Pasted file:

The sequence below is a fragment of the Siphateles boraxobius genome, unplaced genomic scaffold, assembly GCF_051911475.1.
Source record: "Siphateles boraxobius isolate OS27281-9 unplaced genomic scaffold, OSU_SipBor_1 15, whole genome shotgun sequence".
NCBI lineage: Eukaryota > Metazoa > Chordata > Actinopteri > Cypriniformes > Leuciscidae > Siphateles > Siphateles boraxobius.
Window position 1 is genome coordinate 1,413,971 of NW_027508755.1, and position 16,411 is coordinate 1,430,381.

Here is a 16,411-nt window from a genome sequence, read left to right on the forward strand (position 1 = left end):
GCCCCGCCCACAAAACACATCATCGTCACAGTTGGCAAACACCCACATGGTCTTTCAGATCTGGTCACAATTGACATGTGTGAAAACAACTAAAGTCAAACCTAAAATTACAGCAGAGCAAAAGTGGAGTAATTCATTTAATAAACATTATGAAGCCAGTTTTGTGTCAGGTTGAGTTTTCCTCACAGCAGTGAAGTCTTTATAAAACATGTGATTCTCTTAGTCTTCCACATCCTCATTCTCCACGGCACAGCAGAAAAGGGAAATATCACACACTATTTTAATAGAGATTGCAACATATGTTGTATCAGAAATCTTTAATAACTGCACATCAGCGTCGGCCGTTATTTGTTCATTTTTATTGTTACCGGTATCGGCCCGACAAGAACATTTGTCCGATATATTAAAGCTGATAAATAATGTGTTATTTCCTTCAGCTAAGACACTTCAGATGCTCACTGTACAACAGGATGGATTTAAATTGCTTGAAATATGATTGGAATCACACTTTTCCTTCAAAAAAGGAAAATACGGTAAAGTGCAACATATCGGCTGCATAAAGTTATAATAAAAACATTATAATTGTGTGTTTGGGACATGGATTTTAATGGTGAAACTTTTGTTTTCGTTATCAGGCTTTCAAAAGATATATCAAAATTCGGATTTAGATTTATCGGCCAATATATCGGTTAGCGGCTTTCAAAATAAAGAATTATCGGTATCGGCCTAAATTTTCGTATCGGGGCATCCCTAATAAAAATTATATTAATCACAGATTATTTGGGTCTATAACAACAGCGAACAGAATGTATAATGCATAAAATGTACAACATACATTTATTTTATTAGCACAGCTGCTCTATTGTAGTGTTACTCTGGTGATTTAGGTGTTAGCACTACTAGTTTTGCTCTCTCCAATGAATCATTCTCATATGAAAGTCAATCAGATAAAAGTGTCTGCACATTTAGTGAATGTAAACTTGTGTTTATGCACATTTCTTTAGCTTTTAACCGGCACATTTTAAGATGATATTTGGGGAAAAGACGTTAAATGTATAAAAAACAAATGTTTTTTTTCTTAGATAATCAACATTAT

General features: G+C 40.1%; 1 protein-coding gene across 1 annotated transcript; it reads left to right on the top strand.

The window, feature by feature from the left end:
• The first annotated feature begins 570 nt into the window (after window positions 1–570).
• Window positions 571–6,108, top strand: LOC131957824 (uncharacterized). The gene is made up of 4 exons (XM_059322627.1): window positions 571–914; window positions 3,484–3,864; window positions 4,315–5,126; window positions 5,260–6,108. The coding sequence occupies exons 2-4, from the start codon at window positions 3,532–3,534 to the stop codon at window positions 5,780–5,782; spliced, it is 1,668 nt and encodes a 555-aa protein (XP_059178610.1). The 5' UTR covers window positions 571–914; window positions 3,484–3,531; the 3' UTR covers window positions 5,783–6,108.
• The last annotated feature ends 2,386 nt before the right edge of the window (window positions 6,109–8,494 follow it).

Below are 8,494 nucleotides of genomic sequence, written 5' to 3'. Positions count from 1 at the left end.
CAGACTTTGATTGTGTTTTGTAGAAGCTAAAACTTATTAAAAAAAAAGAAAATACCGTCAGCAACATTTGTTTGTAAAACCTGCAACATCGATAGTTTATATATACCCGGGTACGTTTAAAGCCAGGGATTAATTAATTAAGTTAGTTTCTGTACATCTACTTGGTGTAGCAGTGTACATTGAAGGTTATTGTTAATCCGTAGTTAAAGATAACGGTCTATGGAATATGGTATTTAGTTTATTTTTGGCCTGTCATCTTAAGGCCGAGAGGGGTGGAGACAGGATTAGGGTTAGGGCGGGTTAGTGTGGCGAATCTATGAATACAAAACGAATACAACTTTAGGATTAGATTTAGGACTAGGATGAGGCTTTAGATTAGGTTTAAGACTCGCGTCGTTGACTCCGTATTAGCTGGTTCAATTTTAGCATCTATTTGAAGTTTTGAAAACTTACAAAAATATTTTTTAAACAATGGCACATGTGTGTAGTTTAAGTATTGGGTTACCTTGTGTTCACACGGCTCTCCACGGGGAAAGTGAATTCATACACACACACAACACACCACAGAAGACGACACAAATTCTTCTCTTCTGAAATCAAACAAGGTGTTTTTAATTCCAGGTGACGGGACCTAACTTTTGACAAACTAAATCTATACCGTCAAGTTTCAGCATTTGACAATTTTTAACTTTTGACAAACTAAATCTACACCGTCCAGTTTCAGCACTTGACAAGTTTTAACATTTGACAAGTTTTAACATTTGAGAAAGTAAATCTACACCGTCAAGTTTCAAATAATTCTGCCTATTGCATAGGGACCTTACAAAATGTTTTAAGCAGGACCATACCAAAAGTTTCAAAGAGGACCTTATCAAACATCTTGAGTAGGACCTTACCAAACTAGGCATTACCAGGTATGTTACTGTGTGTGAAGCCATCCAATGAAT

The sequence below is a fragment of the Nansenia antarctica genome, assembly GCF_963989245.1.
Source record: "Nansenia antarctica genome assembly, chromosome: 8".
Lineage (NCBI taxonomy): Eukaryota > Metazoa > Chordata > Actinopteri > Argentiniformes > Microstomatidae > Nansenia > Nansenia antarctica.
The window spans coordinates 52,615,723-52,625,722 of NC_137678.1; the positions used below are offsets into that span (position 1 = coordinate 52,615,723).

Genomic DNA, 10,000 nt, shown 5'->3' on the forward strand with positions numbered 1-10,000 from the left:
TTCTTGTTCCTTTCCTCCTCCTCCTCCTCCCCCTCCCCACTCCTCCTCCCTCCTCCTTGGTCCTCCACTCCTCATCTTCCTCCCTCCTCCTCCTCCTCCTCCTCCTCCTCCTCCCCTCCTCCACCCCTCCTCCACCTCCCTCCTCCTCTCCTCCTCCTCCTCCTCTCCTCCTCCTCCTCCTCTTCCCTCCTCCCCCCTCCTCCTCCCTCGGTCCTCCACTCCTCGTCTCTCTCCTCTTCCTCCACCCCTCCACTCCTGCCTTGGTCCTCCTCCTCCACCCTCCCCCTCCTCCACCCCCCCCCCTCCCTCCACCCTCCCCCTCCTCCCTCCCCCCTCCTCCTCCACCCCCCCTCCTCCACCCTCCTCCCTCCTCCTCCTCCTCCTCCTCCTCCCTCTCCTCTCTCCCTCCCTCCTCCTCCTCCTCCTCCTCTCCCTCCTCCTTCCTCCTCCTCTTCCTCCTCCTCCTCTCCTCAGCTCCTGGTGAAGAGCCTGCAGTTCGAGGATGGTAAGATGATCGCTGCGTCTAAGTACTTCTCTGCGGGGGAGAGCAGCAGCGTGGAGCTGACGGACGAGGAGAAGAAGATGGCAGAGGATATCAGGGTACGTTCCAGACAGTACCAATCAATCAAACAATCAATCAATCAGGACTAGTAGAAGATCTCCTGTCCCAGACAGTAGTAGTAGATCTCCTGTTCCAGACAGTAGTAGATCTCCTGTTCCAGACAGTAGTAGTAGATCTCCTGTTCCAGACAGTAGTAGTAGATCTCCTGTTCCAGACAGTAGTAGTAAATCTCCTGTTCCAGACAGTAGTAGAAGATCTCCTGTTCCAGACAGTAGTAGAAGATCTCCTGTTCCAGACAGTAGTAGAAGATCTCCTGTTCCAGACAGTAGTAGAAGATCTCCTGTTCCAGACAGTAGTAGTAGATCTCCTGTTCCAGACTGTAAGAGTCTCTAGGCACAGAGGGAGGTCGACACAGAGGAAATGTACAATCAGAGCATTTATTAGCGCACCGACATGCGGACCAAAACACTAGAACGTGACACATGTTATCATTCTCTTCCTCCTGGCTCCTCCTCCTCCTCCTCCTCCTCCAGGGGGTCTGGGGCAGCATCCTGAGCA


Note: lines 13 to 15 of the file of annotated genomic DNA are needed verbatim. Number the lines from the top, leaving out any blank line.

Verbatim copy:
CAGACTTTGATTGTGTTTTGTAGAAGCTAAAACTTATTAAAAAAAAAGAAAATACCGTCAGCAACATTTGTTTGTAAAACCTGCAACATCGATAGTTTATATATACCCGGGTACGTTTAAAGCCAGGGATTAATTAATTAAGTTAGTTTCTGTACATCTACTTGGTGTAGCAGTGTACATTGAAGGTTATTGTTAATCCGTAGTTAAAGATAACGGTCTATGGAATATGGTATTTAGTTTATTTTTGGCCTGTCATCTTAAGGCCGAGAGGGGTGGAGACAGGATTAGGGTTAGGGCGGGTTAGTGTGGCGAATCTATGAATACAAAACGAATACAACTTTAGGATTAGATTTAGGACTAGGATGAGGCTTTAGATTAGGTTTAAGACTCGCGTCGTTGACTCCGTATTAGCTGGTTCAATTTTAGCATCTATTTGAAGTTTTGAAAACTTACAAAAATATTTTTTAAACAATGGCACATGTGTGTAGTTTAAGTATTGGGTTACCTTGTGTTCACACGGCTCTCCACGGGGAAAGTGAATTCATACACACACACAACACACCACAGAAGACGACACAAATTCTTCTCTTCTGAAATCAAACAAGGTGTTTTTAATTCCAGGTGACGGGACCTAACTTTTGACAAACTAAATCTATACCGTCAAGTTTCAGCATTTGACAATTTTTAACTTTTGACAAACTAAATCTACACCGTCCAGTTTCAGCACTTGACAAGTTTTAACATTTGACAAGTTTTAACATTTGAGAAAGTAAATCTACACCGTCAAGTTTCAAATAATTCTGCCTATTGCATAGGGACCTTACAAAATGTTTTAAGCAGGACCATACCAAAAGTTTCAAAGAGGACCTTATCAAACATCTTGAGTAGGACCTTACCAAACTAGGCATTACCAGGTATGTTACTGTGTGTGAAGCCATCCAATGAAT

The sequence below is a fragment of the Nansenia antarctica genome, assembly GCF_963989245.1.
Source record: "Nansenia antarctica genome assembly, chromosome: 8".